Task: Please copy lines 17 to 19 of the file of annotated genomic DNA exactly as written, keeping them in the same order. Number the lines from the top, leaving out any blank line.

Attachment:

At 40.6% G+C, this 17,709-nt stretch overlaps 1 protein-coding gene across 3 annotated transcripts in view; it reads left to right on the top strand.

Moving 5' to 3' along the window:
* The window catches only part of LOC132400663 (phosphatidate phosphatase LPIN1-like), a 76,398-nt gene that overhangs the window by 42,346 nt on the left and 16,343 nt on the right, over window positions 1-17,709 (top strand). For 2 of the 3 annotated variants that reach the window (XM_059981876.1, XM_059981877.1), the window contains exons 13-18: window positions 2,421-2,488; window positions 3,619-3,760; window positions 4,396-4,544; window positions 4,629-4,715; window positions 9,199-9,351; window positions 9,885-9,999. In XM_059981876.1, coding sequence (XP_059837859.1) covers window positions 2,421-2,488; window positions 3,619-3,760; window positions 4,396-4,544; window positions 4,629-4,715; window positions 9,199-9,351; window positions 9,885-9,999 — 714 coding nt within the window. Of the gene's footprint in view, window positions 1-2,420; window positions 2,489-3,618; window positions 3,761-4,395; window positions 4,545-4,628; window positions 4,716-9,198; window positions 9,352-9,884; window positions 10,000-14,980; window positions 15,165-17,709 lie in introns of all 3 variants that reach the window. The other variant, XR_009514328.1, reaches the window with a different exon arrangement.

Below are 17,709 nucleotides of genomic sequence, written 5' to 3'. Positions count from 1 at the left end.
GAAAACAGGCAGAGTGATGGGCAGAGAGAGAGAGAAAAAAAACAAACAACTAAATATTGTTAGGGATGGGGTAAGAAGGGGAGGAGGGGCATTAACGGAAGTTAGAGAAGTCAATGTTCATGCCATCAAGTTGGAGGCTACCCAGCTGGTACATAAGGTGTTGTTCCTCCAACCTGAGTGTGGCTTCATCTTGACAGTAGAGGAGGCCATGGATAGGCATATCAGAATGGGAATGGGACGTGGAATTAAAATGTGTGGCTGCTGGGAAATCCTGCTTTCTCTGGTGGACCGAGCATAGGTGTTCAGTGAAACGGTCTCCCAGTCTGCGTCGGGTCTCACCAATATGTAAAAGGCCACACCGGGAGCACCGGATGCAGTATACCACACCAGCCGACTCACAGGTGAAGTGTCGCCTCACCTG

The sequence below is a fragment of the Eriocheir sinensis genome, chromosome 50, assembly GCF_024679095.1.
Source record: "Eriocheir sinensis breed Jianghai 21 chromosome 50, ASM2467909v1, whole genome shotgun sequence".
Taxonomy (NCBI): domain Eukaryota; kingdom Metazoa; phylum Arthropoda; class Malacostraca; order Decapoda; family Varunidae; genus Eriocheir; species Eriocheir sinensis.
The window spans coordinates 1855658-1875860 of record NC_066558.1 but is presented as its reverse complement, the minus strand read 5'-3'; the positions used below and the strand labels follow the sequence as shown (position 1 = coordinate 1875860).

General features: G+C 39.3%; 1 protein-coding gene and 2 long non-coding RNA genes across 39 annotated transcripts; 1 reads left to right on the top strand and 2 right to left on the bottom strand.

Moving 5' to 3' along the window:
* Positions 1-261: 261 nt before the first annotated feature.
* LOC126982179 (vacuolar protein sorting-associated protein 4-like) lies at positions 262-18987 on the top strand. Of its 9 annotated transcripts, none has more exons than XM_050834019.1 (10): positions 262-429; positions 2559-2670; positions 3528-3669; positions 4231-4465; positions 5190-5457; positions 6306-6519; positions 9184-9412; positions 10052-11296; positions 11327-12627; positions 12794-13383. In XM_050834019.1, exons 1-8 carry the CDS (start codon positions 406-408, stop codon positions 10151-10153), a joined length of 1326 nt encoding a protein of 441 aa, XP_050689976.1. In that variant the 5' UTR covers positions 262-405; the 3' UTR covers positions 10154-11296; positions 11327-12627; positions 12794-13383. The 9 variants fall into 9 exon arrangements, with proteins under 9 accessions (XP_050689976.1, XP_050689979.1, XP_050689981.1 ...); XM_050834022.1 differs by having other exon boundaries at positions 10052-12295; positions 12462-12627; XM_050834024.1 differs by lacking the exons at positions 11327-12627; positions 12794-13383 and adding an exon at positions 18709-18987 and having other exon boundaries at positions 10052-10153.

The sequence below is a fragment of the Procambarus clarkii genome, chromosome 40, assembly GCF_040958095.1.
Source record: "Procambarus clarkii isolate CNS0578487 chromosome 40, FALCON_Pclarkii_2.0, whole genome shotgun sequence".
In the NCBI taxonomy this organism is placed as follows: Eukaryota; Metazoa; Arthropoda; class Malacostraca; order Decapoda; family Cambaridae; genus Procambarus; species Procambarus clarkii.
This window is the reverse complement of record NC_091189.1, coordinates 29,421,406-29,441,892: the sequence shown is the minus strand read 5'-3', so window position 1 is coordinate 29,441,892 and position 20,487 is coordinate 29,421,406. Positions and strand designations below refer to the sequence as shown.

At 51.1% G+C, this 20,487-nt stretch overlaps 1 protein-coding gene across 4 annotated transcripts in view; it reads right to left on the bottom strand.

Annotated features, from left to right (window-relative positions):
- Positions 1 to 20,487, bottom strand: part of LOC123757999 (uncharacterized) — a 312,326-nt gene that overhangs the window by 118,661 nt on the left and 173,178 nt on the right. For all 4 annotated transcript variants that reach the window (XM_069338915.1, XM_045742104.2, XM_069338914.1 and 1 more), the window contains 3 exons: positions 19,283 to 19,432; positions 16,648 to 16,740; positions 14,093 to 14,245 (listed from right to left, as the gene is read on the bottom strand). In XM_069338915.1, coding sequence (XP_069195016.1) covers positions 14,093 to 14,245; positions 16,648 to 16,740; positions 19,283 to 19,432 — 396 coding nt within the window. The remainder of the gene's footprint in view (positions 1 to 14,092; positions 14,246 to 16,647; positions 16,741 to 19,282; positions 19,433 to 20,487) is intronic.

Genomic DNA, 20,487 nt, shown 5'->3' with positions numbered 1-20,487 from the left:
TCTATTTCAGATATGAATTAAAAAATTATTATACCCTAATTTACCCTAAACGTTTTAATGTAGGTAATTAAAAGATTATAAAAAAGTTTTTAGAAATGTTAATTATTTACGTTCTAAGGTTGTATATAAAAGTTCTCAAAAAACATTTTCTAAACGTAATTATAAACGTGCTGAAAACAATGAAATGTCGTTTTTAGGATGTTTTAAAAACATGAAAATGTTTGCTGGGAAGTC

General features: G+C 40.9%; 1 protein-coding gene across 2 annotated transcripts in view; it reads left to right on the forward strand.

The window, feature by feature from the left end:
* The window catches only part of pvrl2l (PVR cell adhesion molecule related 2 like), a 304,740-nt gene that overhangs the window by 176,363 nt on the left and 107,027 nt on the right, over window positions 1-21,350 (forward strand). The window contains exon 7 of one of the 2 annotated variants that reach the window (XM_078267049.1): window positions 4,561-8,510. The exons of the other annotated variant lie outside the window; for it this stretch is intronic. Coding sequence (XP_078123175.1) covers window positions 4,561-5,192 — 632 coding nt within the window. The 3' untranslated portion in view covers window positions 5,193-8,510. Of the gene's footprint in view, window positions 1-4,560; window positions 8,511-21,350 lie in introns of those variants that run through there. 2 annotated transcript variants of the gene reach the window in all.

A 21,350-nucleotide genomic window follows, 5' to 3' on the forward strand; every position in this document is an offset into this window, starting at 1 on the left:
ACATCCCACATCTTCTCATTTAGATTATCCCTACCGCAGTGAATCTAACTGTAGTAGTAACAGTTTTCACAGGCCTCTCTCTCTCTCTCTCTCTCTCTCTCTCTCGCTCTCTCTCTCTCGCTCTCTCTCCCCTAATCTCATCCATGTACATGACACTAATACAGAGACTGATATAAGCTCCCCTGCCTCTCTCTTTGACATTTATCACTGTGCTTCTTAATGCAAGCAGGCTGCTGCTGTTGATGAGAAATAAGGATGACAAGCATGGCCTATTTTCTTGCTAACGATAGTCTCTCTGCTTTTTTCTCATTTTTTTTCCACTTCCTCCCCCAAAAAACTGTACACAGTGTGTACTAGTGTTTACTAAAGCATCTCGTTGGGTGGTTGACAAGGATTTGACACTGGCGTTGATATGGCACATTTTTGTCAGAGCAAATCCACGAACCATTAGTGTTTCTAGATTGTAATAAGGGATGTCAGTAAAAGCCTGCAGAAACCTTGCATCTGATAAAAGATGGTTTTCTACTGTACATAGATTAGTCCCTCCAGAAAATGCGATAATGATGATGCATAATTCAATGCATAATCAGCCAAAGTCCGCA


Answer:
This window is the reverse complement of record NC_091189.1, coordinates 29,421,406-29,441,892: the sequence shown is the minus strand read 5'-3', so window position 1 is coordinate 29,441,892 and position 20,487 is coordinate 29,421,406. Positions and strand designations below refer to the sequence as shown.

At 51.1% G+C, this 20,487-nt stretch overlaps 1 protein-coding gene across 4 annotated transcripts in view; it reads right to left on the bottom strand.

Annotated features, from left to right (window-relative positions):